The MMRT gets new additions all around to improve the experience for spectators, media personnel, racers and even marshals
“There’s no point in sitting back”, says Vicky Chandok. He is right too, while everyone was locked in to their homes, Vicky and the live-in staff at the track followed the SOPs highlighted by the government and continued to put in work to make sure the track is maintained well. The organisers also used this opportunity to upgrade certain aspects of the track. As restrictions eased in certain aspects, the track was then opened up for the industry pool to start testing their vehicles and components on track. Soon after the government opened up sporting arenas for training purposes and that meant the track too could be open for track days — a form of training.
While open track days aren’t particularly new in the grand scheme of things, India hasn’t really had a properly ‘open’ track day. Yes, the BIC does have multiple open track events but with an entry fee north of Rs 10,000 for a session, it isn’t really accessible to everyone. Moreover, it is suited to high-performance machines, and your daily driver will probably be out of breath very soon at the BIC.
The MMRT’s track days have multiple sessions for cars and bikes, priced at Rs 4000 for a half day session if you bring your own car. That would comprise of 3 or 4 sessions of about 25 minutes each. You can also ‘arrive and drive’ Volkswagen’s fleet of (older) Polo Cup cars for a fee of Rs 9000 for a 25 minute session, which includes fuel, tyres and a mechanic to help set up the car for you. The track is super fun, very approachable for beginners and the open track day is gaining in popularity by the day. In fact, the month of September was possibly the most active the track has been in the past year. And in October too, the track is already busy for 20 days, with a chance for more events to be added soon.
The only requirements for an open track day is an ISI approved helmet for riders and drivers (as well as pillions/passengers if any), and a proper leather biking suit for riders. The leathers can also be rented from the track itself.
You can get all information related to open track days at the MMRT here.
You can also become a member of the MMSC (Madras Motor Sports Club) which will significantly reduce costs of track days and events around the track. For example, a member only has to pay Rs 2500 for a half day open track day session. To enter, you simply need to apply, after which you are put on a watchlist for a year. In that year you simply need to participate in MMSC activities 5 times. This includes open track days, races, volunteering as a marshal, volunteering in other areas. The club just wants active members that are keen on helping out and shaping the future of motorsport in India. You can get more information on the membership by reaching out to the MMSC at — .
“The marshals are absolutely thrilled” exclaimed Vicky when I asked him about the new marshal posts littered around the track. The new posts are better designed, and closed off from the elements and if you’ve been baked in Chennai’s sun, you would know that’s a great plus point. Other changes include a self-sustained drag race control room, placed at one end of MMRT’s drag strip, equipped with communications and networking facilities, air conditioning, a washroom and a good view of the start line. A plus point for us is also the new media and commentary room, which also gets great seating, internet connectivity, live feed from the race, and a sound proof room for high quality commentary. The cameras covering the track have also been upgraded to high definition ones, to improve the quality of the livestream.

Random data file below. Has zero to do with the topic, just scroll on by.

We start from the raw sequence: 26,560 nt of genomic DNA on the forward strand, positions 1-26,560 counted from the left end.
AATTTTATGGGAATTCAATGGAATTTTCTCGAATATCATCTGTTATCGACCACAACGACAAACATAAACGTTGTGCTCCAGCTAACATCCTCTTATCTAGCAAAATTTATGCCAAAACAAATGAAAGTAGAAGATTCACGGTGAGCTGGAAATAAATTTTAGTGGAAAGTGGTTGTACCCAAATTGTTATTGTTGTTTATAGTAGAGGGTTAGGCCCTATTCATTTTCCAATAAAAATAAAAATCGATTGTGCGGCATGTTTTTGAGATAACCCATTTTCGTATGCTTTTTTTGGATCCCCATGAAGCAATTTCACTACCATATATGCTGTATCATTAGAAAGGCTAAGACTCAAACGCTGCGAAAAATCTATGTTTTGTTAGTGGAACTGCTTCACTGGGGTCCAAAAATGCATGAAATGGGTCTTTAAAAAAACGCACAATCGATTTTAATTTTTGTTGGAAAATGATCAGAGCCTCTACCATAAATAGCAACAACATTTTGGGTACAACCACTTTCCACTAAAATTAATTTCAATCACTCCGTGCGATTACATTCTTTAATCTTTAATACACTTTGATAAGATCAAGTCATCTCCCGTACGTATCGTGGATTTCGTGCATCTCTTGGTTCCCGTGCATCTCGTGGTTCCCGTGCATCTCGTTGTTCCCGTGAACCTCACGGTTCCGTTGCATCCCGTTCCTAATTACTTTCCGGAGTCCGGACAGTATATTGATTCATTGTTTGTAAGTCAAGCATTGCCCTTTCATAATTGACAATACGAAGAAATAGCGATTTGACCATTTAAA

Last but not the least, MMRT’s main straight will also get its own grandstand! This was something requested by spectators as well as manufacturers, and the organisers have delivered. Another addition coming in the near future will be digital flags, which will mean that lesser marshals are required on the track and bright screens with information on the track situation are easier to spot for the drivers too.
The track layout has remained the same, but with the inauguration of a new building for spectators close to C4, the track can now have the east and west short loops running two different events simultaneously. There’s also a rally cross track ready to go, a rally track around the circuit which could host sprint rally events in the future, and Vicky was a bit hush on another fantastic addition coming to the facility very soon. Stay tuned for more information on that!
The MMRT has always been at the centre for motorsport in India. We’re glad to see the track is being utilised to its maximum potential and the organisers encourage people from around the country with varying skill levels and machines to come down and experience a track day. As a petrolhead, a track day is one thing you must do and with the lockdown eased up, Chennai makes for a great road trip destination, as we found out on the Tata #ThrillofDiesel drive.